Rafto dedicades 2017 “Torch Rally” to Kashmiris living under heavily Militarizd zone


OSLO Nov 03 (APP): Norway’s prestigious Rafto Prize for human rights will be conferred to two prominent human rights activists, Parvez Imroz and Parveena Ahanger, from Indian occupied Jammu and Kashmir, Sunday, (November 5).
Both the Kashmiri activists will be speaking at the ceremony titled, ‘Voices of Kashmir – Defending Civilians in a Heavily Militarized Zone.’
The award ceremony is considered one of the biggest events at international level held in recent years. Rafto has also dedicated this year’s Torch Rally to Kashmiris who are living under heavily Militarized zone on planet.
Parvez Imroz is co-founder of the Jammu Kashmir Coalition of Civil Society (JKCCS), which promotes human rights and non-violence. The JKCCS has documented the Indian authorities´ use of torture in Indian Jammu and Kashmir and published several reports, being used as reference document worldwide. Parvez is a veteran lawyer and has survived an assassination attempt.
Parveena Ahanger is the other recipient who is founder president of the Association of Parents of Disappeared Persons. Indian security forces picked Ahanger’s 17-year-old son from their home in Srinagar’s Batamallo area in 1990. She hasn´t heard anything from or of him since. Nicknamed ‘The Iron Lady of Kashmir’, she has stood against the high-handedness of the Indian military and security forces in disputed Jammu and Kashmir region.
Twitter handles for the both Kashmiri human rights activists were taken down along with hundreds others under pressure from the Indian government.
“Their long campaign to expose human rights violations, promote dialogue and seek peaceful solutions to the intractable conflict in Kashmir has inspired new generations across communities,” noted the Rafto Foundation.
The committee acknowledged that both the laureates – Parveena Ahangar and Imroz Parvez – have long been on the forefront of the struggle against arbitrary abuses of power in the Indian occupied Jammu and Kashmir that has borne the brunt of escalating violence, militarization and regional tension.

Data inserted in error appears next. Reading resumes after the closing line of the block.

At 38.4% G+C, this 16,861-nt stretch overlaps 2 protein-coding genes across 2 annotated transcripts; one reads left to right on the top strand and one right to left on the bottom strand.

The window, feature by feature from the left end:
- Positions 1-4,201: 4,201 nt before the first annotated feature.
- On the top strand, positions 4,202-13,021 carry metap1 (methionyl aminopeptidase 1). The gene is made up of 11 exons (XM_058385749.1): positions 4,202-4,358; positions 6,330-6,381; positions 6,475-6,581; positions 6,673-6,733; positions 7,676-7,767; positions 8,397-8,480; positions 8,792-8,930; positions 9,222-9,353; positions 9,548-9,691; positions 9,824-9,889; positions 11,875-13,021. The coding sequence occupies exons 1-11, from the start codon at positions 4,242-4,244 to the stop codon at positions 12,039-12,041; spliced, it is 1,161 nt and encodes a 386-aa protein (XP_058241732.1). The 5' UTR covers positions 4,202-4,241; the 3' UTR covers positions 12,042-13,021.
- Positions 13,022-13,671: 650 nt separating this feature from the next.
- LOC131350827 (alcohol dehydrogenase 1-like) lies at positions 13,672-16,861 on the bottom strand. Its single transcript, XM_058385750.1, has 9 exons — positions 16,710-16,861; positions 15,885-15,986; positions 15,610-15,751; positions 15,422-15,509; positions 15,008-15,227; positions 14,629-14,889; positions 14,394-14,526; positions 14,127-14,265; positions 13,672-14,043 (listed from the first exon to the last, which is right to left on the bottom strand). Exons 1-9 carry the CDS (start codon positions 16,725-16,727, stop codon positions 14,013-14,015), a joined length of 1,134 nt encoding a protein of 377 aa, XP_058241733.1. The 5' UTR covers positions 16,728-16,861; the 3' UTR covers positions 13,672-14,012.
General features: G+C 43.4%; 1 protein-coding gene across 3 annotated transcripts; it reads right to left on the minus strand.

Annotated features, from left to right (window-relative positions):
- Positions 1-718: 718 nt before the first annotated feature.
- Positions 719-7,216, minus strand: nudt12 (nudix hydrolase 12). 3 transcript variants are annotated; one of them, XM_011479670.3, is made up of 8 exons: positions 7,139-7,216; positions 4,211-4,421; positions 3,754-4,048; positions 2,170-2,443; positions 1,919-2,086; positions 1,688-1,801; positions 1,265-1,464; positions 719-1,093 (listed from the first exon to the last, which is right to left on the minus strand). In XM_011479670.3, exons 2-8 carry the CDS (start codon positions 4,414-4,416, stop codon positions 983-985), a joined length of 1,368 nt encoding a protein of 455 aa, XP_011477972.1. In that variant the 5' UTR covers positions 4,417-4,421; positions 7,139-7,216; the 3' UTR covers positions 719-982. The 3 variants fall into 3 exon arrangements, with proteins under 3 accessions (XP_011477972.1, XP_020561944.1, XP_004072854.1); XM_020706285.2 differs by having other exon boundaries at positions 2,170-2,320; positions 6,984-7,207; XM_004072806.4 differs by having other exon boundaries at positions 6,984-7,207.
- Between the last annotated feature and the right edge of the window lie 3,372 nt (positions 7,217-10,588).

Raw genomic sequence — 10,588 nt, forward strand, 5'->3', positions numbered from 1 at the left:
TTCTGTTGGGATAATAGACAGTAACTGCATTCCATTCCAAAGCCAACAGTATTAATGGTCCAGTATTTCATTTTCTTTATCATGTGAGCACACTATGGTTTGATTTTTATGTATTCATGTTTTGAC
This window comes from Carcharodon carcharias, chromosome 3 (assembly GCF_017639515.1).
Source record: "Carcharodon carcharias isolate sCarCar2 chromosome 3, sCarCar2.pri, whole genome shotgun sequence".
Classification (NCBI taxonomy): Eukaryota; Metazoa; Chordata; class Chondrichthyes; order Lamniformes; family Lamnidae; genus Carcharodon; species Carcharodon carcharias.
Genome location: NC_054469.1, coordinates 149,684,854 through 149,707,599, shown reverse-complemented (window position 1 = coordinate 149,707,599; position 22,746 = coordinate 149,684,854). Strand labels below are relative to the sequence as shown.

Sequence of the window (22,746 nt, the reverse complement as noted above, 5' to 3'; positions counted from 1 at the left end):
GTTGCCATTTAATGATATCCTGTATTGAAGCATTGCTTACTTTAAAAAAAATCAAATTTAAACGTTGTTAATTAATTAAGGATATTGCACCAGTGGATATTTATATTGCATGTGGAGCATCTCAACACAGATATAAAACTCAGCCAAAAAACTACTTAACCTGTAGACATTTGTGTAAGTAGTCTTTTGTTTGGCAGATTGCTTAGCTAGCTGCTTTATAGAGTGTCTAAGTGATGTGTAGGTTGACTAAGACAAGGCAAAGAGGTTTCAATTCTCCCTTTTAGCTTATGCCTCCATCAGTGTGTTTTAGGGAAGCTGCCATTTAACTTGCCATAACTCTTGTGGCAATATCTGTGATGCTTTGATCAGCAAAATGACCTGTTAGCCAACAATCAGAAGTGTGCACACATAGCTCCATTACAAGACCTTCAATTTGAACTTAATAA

The prize of $20,000 (17,750 Euros) will formally be presented on Sunday in western Norwegian town of Bergen. The Rafto Foundation for Human Rights was established in 1987 in memory of Professor Thorolf Rafto (1922-1986), an iconic lecturer in economics at the Norwegian School of Economics in Bergen, Norway.
The prize committee looks for those not well decorated for the dedicated work so that the award can make a difference, and the foundation can work with the distinguished individual for longer span of time.
In its initial years, the Rafto Foundation was focused on the struggle for human rights in Eastern Europe but after 1989 it started look at the entire world. Previous recipients of Rafto Prize for human rights include Jose Ramos-Horta, Kim Dae-Jung, Aung San Suu Kyi and Shirin Ebadi. Some of Rafto award winners later became Nobel Peace Prize laureates.
Thorolf Rafto was a Professor of Economic History at the Norwegian School of Economics in Bergen. Academic life was so calm and uneventful for him, so he took an active role in world issues. He died on November 4, 1986, 64 years old.
Norway is among those countries where the Kashmir issue has on parliamentary agenda and media discourse for the last three decades.
Sardar Ali Shahnawaz Khan, a lobbyist and Executive Director of Kashmiri Scandinavian Council, stated that over seventeen times Kashmir conflict came under discussion in the Norwegian parliament. A Kashmir group in the Norwegian Parliament was too established several years, which had shown its concerns about unabated human rights violation in Kashmir.
“Being a Norwegian Kashmiri, I feel doubly honored. Not only the distinguished people of my country stand for the supreme values of human rights but also the Rafto Foundation is acknowledging the struggle of Kashmiri people who have been at the fatal end of barrel since 1948,” Ali stated.
Besides the two laureates, other speakers at the ceremony include Mona Bhan (Associate Professor of Anthropology at DePauw University, Indiana), Emma Brännlund (Senior Lecturer in International Relations at the Department of Health and Social Sciences, UWE, Bristol), Haley Duschinski (Associate Professor of Anthropology and Director of the Center for Law, Justice & Culture at Ohio University), and Goldie Osuri (Associate Professor at the Department of Sociology, University of Warwick).
The award ceremony will be followed by a torch light procession in solidarity with the victims of human rights worldwide, especially Kashmiris this year. Musicians – Lluvia Son and Jonas Apeland – will perform at a concert in Oslo on Monday, November 6 to raise the awareness about Kashmir issue. It is coincidence that November 6 is also a Black Day in the history of Jammu Kashmir when in 1947 over 600,000 Kashmiris were butchered to death in a genocide by Dogra forces and armed RSS rioters.